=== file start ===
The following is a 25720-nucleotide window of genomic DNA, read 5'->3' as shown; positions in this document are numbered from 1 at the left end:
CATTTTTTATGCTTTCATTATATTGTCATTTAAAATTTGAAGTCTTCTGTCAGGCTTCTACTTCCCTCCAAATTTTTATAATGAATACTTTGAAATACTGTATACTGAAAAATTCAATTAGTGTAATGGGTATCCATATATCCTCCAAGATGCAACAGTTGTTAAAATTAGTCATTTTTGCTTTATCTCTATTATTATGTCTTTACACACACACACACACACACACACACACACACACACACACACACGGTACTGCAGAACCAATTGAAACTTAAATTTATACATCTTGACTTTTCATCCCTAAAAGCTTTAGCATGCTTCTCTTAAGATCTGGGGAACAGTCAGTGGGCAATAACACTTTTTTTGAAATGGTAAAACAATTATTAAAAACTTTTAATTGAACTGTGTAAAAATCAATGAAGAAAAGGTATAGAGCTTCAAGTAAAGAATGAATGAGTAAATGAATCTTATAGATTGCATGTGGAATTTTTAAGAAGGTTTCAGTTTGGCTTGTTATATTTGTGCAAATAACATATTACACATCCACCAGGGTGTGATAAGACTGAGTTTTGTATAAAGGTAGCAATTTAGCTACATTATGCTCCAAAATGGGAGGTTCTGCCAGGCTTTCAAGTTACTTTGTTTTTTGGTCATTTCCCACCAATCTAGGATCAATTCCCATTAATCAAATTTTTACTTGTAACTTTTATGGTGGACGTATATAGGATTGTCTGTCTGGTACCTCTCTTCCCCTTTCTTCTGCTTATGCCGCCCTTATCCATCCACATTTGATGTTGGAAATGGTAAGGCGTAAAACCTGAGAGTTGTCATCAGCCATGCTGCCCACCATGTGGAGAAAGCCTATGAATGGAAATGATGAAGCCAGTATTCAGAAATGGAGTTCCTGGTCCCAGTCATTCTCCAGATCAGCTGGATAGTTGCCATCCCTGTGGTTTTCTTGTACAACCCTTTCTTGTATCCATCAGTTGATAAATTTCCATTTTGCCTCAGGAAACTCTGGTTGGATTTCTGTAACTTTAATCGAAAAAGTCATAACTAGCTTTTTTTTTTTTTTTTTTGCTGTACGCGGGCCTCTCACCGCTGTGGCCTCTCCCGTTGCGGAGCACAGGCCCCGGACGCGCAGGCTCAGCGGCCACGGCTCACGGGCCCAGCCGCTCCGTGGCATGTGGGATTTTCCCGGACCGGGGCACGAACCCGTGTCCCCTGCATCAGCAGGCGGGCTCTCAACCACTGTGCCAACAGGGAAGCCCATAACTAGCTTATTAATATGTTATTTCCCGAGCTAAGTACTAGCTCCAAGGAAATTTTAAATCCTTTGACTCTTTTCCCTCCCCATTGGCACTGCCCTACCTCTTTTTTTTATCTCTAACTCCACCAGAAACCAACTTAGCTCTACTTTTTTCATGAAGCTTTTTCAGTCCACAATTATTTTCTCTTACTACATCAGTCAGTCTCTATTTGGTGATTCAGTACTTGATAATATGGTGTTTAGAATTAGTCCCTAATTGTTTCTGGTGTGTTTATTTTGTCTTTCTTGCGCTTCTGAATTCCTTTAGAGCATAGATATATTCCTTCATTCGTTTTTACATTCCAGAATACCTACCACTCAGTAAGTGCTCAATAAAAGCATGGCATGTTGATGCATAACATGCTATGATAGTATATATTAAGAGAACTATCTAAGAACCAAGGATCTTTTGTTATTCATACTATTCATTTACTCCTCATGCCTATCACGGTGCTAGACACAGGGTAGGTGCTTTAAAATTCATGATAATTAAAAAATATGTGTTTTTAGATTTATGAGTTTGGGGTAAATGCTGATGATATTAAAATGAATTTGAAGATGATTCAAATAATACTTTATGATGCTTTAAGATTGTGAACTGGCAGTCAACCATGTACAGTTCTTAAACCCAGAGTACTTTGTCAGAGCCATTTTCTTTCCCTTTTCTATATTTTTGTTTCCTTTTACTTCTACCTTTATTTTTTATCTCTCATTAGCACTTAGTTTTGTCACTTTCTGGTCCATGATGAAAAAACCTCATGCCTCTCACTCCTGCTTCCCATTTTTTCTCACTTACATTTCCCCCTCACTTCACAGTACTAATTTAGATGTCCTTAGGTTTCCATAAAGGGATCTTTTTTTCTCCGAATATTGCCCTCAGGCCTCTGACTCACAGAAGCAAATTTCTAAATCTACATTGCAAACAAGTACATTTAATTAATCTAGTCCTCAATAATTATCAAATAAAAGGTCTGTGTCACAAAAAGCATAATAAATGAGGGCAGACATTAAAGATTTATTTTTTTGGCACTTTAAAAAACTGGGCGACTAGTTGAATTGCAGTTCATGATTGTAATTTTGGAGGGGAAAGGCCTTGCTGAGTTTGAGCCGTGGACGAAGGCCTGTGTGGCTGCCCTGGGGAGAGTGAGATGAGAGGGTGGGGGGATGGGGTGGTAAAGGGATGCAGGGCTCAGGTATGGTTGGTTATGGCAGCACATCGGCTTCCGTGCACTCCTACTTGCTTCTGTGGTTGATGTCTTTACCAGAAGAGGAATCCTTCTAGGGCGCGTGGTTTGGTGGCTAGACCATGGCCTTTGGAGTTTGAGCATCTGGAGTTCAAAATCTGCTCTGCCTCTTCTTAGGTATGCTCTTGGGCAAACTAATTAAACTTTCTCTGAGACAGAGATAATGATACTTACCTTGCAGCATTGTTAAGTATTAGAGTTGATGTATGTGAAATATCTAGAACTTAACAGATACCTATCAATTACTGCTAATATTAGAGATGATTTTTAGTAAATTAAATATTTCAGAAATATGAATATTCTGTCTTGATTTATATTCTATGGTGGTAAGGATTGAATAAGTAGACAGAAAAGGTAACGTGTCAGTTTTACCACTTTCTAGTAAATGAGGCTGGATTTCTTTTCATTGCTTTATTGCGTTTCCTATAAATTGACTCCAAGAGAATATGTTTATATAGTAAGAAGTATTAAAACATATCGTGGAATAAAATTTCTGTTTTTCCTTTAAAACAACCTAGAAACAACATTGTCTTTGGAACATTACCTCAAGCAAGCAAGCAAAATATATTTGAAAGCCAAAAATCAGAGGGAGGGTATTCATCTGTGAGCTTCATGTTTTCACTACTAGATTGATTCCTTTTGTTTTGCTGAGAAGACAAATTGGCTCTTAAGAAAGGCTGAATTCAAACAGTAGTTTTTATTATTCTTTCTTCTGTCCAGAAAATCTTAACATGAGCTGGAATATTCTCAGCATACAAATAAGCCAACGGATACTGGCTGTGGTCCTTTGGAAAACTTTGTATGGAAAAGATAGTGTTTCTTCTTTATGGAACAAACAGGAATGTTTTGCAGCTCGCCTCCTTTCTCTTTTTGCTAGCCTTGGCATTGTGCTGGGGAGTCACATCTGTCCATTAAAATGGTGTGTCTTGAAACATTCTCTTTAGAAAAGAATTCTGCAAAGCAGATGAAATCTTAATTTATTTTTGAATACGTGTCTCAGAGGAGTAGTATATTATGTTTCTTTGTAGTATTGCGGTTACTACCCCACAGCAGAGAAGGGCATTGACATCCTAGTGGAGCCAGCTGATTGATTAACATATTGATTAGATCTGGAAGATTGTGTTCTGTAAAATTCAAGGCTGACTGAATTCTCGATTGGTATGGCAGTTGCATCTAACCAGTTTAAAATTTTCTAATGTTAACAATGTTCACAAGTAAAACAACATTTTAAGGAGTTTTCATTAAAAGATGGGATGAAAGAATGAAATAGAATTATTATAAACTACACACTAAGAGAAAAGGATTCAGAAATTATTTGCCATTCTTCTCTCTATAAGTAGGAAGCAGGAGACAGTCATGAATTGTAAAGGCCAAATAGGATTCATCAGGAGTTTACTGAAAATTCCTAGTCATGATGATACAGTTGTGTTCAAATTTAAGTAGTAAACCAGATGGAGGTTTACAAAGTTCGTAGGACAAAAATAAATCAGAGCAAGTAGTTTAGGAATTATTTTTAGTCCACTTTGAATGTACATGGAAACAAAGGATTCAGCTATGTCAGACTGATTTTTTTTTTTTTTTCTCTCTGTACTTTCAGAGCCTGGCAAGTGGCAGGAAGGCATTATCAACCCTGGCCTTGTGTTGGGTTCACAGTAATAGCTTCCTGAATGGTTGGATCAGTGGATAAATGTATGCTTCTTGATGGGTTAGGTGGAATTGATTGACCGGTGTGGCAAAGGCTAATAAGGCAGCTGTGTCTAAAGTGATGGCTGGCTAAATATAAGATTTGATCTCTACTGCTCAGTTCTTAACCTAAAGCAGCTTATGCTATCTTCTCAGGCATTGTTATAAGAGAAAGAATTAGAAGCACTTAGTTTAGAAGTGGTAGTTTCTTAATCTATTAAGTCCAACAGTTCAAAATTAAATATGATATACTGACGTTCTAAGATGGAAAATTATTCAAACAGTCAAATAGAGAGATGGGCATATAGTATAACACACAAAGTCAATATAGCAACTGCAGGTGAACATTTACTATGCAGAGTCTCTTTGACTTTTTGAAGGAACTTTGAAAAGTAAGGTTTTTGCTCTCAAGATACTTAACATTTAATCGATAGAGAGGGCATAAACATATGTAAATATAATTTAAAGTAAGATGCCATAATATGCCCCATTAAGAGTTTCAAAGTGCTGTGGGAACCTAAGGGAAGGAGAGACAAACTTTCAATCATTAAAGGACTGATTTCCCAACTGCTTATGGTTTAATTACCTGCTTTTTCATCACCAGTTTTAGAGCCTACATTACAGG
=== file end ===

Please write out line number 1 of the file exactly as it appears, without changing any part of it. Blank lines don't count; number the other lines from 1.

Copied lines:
The following is a 25720-nucleotide window of genomic DNA, read 5'->3' as shown; positions in this document are numbered from 1 at the left end: